It seems like such an easy thing, 'integrating the heart', right? It's obviously, in a certain sense, mission control of the one and only body we have on earth, and without it, we clearly wouldn't get all that far. And yet, it's ironically so easy to leave it out, to drown out the sound of its beat and the sensation of its rhythm with myriad aspects life that feel much more important.
My dad used to tell me that I should do something with my writing. Coming from my Dad, that meant a lot to me, after what felt like a lifetime of trying to be 'good enough' to earn his love and respect. But despite the elation that I felt from his compliment, I have continued to resist the idea. I love writing. I love the feeling that I get, the sense of timelessness that occurs, and the intense experience of being so in the moment and simultaneously so reflective. It's like living in a dream world, one in which I can craft whatever I want with my fingers and thoughts, in an attempt to paint a picture of my inner experience. And yet, I never want to feel forced to write because as soon as you bring in the 'have to', the whole experience is changed...and the heartbeat fades.
We explored this concept in a workshop that I led this weekend at our Citizens' Climate Lobby Regional Conference in Seattle. What is the difference between our experience of obligation and passion, between 'have to' and 'want to', between should and wonder? In our head, I think most of us understand the difference, and we may even feel the dissonance in our body as well. But taking action towards change is quite a different thing. How do we integrate the heart? How do we turn those obligations into passion, or direct our life and our attention in a way that allows us to be more filled with love and wonder than dread and obligation?
While there are a number of ways I attempt this, I find I can get there consistently through running in the forest. While I can't profess to love running in the same way I love writing, I can say that I'm slowly figuring out what is available to me when I push through that initial resistance, as I explored last week, and get out into the woods to run. I'm forced into my body. I can't help but feel my heart thumping in my chest, and to notice the heart-shaped wild-ginger budding on the forest floor. This is possible when we integrate our heart, tapping into the source in and around us, as the plants so naturally emulate. When we dig into our source, connecting to that which truly feeds us, we can simultaneously reach into the direction we want to grow.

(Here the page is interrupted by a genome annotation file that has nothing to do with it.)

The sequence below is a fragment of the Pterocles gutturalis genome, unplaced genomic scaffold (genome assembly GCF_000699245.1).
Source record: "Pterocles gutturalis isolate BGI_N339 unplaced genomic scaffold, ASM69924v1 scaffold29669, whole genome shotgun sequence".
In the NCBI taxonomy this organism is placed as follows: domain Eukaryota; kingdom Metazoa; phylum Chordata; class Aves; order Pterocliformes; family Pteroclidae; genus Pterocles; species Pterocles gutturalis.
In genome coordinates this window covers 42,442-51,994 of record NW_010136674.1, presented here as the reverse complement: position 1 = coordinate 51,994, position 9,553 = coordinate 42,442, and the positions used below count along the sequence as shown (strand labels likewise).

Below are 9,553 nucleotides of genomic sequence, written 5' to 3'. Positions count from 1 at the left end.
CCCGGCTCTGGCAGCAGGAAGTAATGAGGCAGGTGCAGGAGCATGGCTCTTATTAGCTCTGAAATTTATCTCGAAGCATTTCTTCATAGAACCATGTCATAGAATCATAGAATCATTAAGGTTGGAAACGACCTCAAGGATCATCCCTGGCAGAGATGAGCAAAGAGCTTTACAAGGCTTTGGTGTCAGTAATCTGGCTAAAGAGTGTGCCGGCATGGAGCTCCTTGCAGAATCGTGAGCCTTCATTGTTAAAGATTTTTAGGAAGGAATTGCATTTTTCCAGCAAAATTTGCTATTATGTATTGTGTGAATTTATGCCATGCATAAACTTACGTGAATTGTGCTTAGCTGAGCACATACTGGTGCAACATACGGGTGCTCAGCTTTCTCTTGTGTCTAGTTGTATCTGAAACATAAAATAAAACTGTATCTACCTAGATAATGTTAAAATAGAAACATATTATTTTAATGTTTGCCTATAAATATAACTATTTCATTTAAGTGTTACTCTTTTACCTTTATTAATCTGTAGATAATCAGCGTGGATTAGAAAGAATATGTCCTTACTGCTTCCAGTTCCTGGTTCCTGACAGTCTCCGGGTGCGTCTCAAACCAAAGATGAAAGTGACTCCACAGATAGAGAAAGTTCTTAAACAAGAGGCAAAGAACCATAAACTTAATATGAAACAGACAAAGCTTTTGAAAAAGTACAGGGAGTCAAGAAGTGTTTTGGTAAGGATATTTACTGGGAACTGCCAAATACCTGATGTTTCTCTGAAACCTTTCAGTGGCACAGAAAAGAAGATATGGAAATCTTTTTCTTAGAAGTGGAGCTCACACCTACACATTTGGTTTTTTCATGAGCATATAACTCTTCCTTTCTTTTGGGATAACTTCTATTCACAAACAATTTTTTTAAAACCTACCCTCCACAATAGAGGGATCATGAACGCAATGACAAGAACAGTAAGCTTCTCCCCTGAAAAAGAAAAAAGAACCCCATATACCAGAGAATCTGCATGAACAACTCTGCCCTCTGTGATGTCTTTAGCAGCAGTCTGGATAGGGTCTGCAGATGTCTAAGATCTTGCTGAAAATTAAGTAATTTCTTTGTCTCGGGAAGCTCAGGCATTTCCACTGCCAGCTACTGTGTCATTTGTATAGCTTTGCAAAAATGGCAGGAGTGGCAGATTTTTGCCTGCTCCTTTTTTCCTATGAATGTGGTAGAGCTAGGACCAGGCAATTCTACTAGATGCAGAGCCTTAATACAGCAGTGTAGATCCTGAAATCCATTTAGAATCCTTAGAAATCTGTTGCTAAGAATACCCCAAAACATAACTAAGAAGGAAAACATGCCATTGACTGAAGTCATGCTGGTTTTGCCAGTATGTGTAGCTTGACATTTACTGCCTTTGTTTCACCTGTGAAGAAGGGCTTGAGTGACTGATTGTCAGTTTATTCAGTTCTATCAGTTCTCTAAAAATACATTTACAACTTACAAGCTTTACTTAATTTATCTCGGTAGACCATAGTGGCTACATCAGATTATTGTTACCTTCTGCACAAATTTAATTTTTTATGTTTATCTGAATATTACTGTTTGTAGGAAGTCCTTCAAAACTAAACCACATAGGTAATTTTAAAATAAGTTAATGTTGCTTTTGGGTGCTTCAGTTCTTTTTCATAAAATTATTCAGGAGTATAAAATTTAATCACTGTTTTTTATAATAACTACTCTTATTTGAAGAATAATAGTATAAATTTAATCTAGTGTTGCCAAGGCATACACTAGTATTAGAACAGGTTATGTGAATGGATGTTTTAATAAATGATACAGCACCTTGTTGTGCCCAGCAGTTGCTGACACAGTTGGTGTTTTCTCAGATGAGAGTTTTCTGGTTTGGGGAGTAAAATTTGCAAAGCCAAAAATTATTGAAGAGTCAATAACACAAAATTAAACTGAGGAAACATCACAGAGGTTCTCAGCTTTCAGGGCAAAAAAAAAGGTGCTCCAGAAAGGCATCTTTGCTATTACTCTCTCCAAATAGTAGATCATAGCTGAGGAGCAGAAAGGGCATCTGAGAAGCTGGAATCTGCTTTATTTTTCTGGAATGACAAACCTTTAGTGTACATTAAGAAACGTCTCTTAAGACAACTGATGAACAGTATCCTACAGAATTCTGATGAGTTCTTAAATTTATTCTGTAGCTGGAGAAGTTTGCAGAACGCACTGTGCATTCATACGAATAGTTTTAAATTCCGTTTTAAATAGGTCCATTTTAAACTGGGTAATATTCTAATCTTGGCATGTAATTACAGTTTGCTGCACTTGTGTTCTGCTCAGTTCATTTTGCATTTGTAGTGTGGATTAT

We all have our most direct access to integration, that place or circumstance that allows us to feel that sense of aliveness, that state of excitement and wonder. When we can access this place, we are in a better position to pull in various aspects of our life in a way that moves us towards who, what, and where we want to be. Whether it's running in the wilderness or listening to music or dancing or singing or writing in your journal, that place exists, and finding it can change our life.
In the (somewhat wordy and nerdy) language of the workshop I taught this weekend on the quadrants lens of Integral Theory that I use as an Integral Coach...while I am so often tempted to choose stay in my 'upper right space' of doing and accomplishing, to gain what feels like more time and productivity, I sacrifice my access to my heart in that 'upper left space' - and my momentary experience remains disjointed, needing to rely on itself for any and all energy and motivation. While I may have more time (in that lower right space), I feel more trapped by the pressure to perform and produce (stalled by my experience in the Upper Left), so it takes me longer to get going and more effort to sustain productivity (in the Upper Right). When I commit to running on a schedule, though, and follow through despite initial resistance that may arise because of my strong need for productivity and goal fulfillment (my UR quadrant orientation), I have begun to integrate: my Lower Right systems & structures space with the schedule, with the Upper Right action space of going on a run, with the Upper Left more intentional & subjective space of feeling connected and at peace in nature. For a more thorough overview of the All Quadrants aspect of Integral Theory, click here.
So, while it's not easy to integrate the heart, it's definitely do-able. While it may take time and effort that may initially seem counterproductive and counterintuitive, the pay-off is huge. Who doesn't want greater connection to the passions that drive us and to the source that feeds our soul? And for those of us that seek to make our mark on the world, and on climate change solutions, in a way that truly matters for all of us, integrating our heart is the key to sustainability.
Huge thank you to those of you who were in my workshop in Seattle - I really enjoyed the opportunity to be with you! If you are interested in having access to the workshop documents, they can be found on my Citizens' Climate Lobby page under Resources.